The content of this article is intended to provide a general guide to the subject matter. Specialist advice should be sought about your specific circumstances.

To print this article, all you need is to be registered on Mondaq.com.

Click to Login as an existing user or Register so you can print this article.

Authors
Marsha-laine Dungog
Events from this Firm
29 Jul 2017, Seminar, Sydney, Australia

On Saturday, July 29, 2017, Moodys Gartner Tax Law will present a complimentary seminar on the main topics of interest in consideration of renouncing your US citizenship.

1 Aug 2017, Seminar, Brisbane, Australia

On Tuesday, August 1, 2017, Moodys Gartner Tax Law will present a complimentary seminar on the main topics of interest in consideration of renouncing your US citizenship.

5 Aug 2017, Seminar, Melbourne, Australia

On Saturday, August 5, 2017, Moodys Gartner Tax Law will present a complimentary seminar on the main topics of interest in consideration of renouncing your US citizenship.

 
In association with
Related Video
Up-coming Events Search
Tools
Print
Font Size:
Translation
Channels
Mondaq on Twitter
 
Register for Access and our Free Biweekly Alert for
This service is completely free. Access 250,000 archived articles from 100+ countries and get a personalised email twice a week covering developments (and yes, our lawyers like to think you’ve read our Disclaimer).
 
Email Address
Company Name
Password
Confirm Password
Position
Mondaq Topics -- Select your Interests
 Accounting
 Anti-trust
 Commercial
 Compliance
 Consumer
 Criminal
 Employment
 Energy
 Environment
 Family
 Finance
 Government
 Healthcare
 Immigration
 Insolvency
 Insurance
 International
 IP
 Law Performance
 Law Practice
 Litigation
 Media & IT
 Privacy
 Real Estate
 Strategy
 Tax
 Technology
 Transport
 Wealth Mgt
Regions
Africa
Asia
Asia Pacific
Australasia
Canada
Caribbean
Europe
European Union
Latin America
Middle East
U.K.
United States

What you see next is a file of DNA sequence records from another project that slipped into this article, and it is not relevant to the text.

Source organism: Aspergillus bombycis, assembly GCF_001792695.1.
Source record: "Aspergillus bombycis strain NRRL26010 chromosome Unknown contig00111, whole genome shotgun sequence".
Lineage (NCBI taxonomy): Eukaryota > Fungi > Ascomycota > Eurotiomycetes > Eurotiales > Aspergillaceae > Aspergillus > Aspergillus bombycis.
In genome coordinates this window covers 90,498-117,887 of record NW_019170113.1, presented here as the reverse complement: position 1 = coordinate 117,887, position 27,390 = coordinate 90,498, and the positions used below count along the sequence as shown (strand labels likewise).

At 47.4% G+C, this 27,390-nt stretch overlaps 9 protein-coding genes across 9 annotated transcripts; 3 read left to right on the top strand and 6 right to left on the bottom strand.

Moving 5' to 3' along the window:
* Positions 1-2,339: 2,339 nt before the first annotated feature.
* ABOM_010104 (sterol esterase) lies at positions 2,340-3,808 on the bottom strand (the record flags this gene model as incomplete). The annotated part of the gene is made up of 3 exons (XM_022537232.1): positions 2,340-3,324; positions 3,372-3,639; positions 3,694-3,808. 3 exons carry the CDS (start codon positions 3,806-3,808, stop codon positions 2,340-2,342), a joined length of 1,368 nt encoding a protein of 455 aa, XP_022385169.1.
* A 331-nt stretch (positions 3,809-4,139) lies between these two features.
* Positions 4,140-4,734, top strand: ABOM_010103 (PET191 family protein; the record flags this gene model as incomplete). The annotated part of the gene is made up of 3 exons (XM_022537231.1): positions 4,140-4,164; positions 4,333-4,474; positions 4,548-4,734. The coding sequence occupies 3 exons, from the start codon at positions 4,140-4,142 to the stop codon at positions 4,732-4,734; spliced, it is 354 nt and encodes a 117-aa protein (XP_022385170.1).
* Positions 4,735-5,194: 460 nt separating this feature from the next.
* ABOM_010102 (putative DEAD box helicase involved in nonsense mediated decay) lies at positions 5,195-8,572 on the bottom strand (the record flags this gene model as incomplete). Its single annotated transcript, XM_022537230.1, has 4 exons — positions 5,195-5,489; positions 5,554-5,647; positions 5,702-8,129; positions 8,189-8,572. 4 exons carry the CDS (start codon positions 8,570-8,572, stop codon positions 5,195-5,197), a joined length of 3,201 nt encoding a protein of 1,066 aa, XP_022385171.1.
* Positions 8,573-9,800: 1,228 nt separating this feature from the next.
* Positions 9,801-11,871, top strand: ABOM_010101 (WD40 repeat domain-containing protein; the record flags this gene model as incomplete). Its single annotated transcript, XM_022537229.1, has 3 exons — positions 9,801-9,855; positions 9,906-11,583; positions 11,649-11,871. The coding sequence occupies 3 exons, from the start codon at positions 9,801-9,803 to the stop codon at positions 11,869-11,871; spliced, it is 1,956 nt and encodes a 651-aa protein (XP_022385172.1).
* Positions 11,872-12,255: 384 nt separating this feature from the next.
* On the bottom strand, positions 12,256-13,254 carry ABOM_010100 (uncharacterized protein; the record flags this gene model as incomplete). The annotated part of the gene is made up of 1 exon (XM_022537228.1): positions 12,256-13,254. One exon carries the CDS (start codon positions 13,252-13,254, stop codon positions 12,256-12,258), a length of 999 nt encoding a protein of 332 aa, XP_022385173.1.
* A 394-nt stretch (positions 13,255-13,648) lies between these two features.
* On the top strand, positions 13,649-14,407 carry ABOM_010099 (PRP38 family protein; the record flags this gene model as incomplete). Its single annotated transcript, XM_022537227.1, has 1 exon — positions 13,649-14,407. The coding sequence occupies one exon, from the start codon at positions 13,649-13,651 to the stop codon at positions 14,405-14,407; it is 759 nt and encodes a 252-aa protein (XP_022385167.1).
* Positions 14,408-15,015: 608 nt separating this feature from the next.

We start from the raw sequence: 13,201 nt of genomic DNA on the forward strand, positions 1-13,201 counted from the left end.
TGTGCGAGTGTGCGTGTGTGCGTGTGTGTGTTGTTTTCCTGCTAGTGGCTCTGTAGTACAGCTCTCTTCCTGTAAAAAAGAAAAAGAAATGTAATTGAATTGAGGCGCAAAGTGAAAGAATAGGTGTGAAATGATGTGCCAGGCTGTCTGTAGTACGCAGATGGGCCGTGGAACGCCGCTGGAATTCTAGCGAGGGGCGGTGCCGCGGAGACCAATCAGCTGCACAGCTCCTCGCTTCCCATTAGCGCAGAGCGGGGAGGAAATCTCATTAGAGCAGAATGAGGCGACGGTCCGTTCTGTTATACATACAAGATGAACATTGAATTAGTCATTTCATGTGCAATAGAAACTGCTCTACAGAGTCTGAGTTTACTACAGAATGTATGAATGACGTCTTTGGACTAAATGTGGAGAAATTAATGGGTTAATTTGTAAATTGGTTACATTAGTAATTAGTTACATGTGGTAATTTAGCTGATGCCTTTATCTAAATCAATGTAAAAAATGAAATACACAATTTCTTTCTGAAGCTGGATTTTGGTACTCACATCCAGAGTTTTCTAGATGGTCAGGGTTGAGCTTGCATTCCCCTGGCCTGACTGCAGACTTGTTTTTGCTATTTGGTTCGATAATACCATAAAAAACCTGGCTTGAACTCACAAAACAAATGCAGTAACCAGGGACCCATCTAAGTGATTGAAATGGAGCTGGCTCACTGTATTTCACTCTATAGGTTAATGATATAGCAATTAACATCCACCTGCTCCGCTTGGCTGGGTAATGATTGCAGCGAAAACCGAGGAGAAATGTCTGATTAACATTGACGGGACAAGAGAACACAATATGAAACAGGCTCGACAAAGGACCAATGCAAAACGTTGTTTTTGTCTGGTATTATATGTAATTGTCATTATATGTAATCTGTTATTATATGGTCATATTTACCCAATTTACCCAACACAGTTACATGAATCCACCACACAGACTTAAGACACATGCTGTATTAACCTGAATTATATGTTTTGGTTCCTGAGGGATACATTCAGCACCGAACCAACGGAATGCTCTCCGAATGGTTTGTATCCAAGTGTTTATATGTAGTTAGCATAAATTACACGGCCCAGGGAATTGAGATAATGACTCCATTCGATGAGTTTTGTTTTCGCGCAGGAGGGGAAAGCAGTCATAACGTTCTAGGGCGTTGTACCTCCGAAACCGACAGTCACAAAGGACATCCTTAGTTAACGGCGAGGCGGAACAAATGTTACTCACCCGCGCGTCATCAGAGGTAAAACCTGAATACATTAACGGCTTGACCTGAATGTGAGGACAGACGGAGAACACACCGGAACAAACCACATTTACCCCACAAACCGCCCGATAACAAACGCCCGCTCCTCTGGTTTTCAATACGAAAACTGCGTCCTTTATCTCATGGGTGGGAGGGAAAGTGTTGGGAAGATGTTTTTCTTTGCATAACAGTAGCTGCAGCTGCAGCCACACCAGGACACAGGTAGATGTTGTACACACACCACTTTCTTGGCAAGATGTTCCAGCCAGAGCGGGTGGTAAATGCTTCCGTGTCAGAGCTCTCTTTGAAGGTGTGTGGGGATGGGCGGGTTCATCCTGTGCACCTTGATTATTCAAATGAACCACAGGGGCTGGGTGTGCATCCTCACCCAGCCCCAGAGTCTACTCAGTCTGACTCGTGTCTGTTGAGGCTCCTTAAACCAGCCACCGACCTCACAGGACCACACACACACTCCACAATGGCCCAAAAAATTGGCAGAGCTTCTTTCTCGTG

Worldwide Updates
Check to state you have read and
agree to our Terms and Conditions

Terms & Conditions and Privacy Statement

Mondaq.com (the Website) is owned and managed by Mondaq Ltd and as a user you are granted a non-exclusive, revocable license to access the Website under its terms and conditions of use. Your use of the Website constitutes your agreement to the following terms and conditions of use. Mondaq Ltd may terminate your use of the Website if you are in breach of these terms and conditions or if Mondaq Ltd decides to terminate your license of use for whatever reason.

Use of www.mondaq.com

You may use the Website but are required to register as a user if you wish to read the full text of the content and articles available (the Content). You may not modify, publish, transmit, transfer or sell, reproduce, create derivative works from, distribute, perform, link, display, or in any way exploit any of the Content, in whole or in part, except as expressly permitted in these terms & conditions or with the prior written consent of Mondaq Ltd. You may not use electronic or other means to extract details or information about Mondaq.com’s content, users or contributors in order to offer them any services or products which compete directly or indirectly with Mondaq Ltd’s services and products.

Disclaimer

Mondaq Ltd and/or its respective suppliers make no representations about the suitability of the information contained in the documents and related graphics published on this server for any purpose. All such documents and related graphics are provided "as is" without warranty of any kind. Mondaq Ltd and/or its respective suppliers hereby disclaim all warranties and conditions with regard to this information, including all implied warranties and conditions of merchantability, fitness for a particular purpose, title and non-infringement. In no event shall Mondaq Ltd and/or its respective suppliers be liable for any special, indirect or consequential damages or any damages whatsoever resulting from loss of use, data or profits, whether in an action of contract, negligence or other tortious action, arising out of or in connection with the use or performance of information available from this server.